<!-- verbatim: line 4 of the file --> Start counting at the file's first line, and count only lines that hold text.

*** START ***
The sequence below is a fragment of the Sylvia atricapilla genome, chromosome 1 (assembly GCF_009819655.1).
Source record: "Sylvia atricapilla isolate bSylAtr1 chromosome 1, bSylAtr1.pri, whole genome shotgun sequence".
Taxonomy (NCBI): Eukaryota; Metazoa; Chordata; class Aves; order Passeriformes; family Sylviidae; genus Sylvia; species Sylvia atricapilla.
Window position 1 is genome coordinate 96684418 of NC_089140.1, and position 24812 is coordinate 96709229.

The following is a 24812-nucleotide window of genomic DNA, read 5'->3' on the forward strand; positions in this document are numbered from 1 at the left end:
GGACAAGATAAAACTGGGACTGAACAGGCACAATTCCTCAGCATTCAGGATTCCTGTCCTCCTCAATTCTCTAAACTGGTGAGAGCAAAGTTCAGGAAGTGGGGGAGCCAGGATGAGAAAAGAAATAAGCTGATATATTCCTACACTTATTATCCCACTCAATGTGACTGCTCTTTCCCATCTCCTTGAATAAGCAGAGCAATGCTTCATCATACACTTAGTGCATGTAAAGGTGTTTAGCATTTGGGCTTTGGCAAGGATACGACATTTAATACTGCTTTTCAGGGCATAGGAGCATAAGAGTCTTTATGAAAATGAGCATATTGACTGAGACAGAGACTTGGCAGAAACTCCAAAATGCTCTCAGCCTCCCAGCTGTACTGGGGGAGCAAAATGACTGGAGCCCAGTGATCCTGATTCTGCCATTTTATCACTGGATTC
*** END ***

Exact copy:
Window position 1 is genome coordinate 96684418 of NC_089140.1, and position 24812 is coordinate 96709229.